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Qualities for Leadership Success and Failures

Amazon sells 7,918 books on “Leadership Qualities.” So how is it possible that 80% of all employee turnover is related to bad management?

 

People don’t quit jobs. They quit bosses. What leadership qualities are employees and corporations looking for? What makes a leader succeed or fail? These questions are important because hiring a new employee is far more expensive than keeping one you already have. Five times more expensive to be exact.

 

Take risks. Stay focused.

 

Harvard Business Review published the results of a research study analyzing the personality traits of 200 CEO’s around the globe. The results show successful CEO’s are far more likely to make risky decisions and will move more swiftly than executives in other positions. They are decisive and do not get bogged down in details, enabling them to visualize how their choices affect future successes.

 

Innovate. Let it go.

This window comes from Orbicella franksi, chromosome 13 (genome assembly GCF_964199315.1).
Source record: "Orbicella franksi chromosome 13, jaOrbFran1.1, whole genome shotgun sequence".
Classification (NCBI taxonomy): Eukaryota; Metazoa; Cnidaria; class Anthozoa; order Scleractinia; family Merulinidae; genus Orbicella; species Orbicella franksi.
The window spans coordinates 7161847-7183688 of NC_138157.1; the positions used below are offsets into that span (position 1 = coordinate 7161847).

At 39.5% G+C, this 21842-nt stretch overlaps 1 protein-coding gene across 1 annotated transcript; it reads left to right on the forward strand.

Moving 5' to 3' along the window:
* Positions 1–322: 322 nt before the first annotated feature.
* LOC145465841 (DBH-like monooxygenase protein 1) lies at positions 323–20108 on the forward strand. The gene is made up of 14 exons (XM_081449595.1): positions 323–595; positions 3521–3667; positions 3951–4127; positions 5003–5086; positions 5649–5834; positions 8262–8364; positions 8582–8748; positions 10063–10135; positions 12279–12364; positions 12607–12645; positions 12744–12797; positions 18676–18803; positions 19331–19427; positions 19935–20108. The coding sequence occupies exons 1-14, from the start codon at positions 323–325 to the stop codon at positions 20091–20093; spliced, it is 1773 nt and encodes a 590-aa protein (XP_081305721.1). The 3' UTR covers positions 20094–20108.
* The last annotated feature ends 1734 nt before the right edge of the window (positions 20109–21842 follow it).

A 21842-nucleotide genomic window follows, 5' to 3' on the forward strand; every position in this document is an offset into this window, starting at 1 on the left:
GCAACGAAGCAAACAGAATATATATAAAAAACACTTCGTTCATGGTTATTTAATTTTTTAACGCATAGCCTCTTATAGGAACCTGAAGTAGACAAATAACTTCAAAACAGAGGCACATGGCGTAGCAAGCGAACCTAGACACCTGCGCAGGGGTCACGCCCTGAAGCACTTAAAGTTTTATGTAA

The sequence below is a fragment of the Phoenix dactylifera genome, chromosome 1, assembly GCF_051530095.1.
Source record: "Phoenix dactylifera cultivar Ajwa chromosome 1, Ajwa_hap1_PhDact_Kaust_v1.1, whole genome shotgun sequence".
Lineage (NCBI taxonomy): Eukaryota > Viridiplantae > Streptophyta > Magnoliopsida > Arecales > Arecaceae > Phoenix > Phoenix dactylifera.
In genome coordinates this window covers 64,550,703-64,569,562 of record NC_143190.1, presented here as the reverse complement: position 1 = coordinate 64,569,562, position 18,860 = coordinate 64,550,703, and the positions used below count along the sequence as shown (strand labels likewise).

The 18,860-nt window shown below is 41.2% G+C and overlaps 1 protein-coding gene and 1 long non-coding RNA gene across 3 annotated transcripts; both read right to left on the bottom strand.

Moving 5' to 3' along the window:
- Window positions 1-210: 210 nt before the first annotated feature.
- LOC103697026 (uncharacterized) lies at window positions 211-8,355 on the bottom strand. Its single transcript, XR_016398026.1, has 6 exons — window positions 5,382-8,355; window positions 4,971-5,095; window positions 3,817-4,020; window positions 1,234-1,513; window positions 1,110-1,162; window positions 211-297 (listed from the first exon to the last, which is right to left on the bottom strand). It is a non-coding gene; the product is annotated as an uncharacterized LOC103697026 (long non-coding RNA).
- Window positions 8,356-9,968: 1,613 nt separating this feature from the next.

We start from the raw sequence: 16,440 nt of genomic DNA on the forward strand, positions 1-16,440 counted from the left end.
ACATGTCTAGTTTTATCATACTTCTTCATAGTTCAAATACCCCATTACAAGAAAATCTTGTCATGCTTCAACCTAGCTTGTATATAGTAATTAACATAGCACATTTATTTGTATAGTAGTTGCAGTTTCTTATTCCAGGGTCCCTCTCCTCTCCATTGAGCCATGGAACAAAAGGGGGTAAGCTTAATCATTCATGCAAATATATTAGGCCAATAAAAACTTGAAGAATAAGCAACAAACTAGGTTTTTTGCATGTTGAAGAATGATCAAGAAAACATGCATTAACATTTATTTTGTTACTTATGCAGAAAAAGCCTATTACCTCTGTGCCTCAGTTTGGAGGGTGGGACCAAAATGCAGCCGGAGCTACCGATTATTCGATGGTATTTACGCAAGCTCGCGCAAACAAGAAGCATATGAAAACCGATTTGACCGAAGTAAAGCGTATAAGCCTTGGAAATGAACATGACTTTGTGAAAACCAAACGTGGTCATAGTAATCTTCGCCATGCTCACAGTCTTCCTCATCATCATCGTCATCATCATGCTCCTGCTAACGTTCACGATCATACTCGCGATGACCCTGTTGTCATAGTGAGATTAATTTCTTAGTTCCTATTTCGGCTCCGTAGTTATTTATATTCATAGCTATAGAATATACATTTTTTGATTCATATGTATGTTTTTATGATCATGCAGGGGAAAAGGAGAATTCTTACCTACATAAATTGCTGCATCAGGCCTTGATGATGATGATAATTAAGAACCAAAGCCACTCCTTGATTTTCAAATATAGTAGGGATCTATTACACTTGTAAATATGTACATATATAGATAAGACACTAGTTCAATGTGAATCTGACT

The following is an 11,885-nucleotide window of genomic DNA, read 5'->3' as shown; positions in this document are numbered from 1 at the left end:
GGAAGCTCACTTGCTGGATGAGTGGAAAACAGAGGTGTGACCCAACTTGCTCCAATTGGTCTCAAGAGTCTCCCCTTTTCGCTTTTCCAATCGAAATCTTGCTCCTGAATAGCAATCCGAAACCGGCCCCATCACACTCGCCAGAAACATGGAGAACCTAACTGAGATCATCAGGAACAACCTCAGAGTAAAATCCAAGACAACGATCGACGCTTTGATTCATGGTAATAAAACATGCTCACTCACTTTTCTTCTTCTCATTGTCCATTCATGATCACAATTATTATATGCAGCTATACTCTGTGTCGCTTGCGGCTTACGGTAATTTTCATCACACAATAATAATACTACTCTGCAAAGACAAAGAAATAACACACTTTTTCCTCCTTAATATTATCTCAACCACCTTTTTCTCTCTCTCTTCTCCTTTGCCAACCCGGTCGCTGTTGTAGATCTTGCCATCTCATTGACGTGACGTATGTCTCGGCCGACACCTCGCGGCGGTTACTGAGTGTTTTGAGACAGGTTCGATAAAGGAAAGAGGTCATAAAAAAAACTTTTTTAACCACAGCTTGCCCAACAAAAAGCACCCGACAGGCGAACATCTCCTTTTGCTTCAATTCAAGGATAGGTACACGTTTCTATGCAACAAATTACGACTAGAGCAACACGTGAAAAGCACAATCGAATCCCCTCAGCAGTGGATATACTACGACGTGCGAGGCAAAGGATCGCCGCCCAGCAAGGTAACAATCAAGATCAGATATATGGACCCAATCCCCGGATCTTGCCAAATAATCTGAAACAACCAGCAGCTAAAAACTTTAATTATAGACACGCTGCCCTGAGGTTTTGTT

Great leaders assign projects to their teams and move on to dreaming up the next big thing. Micromanagement is a pitfall leaders fall into early in their careers and hopefully shake as time goes on. If a leader is busy doing the minutia on a project, that leaves little mental capacity to innovate new ideas and lead their company into new development.

 

Delegate. Give credit where credit is due.

 

Leaders assemble a team of talent and all too often, crush it by taking credit for their accomplishments. There are few things more demoralizing than spending weeks on a project only to have your boss walk into a board meeting and tout the work as their own. Did their vision play a part in the success of the project? Absolutely. But great leaders let responsibility trickle down and actively compliment the members of their team for a job well done.

 

Employee engagement.

 

Great leaders get to work early and stay late. This is not really a surprise. Apple CEO Tim Cook wakes at 4:30 a.m., checks and responds to email, exercises and heads into the office. This time spent on a disengaged activity allows more one-on-one time for employees.

 

Harvard Business Review researched how much time managers spent with their direct reports. Shockingly, the average shakes out to 30 minutes every three weeks. This lack of one-on-one time directly affects employee disengagement. Great managers mentor and provide on-the-job training, or their direct reports are two times more likely to be dissatisfied with their management.

 

Let us know what leadership skills you find valuable and what tools you use to grow and keep great leaders.

 

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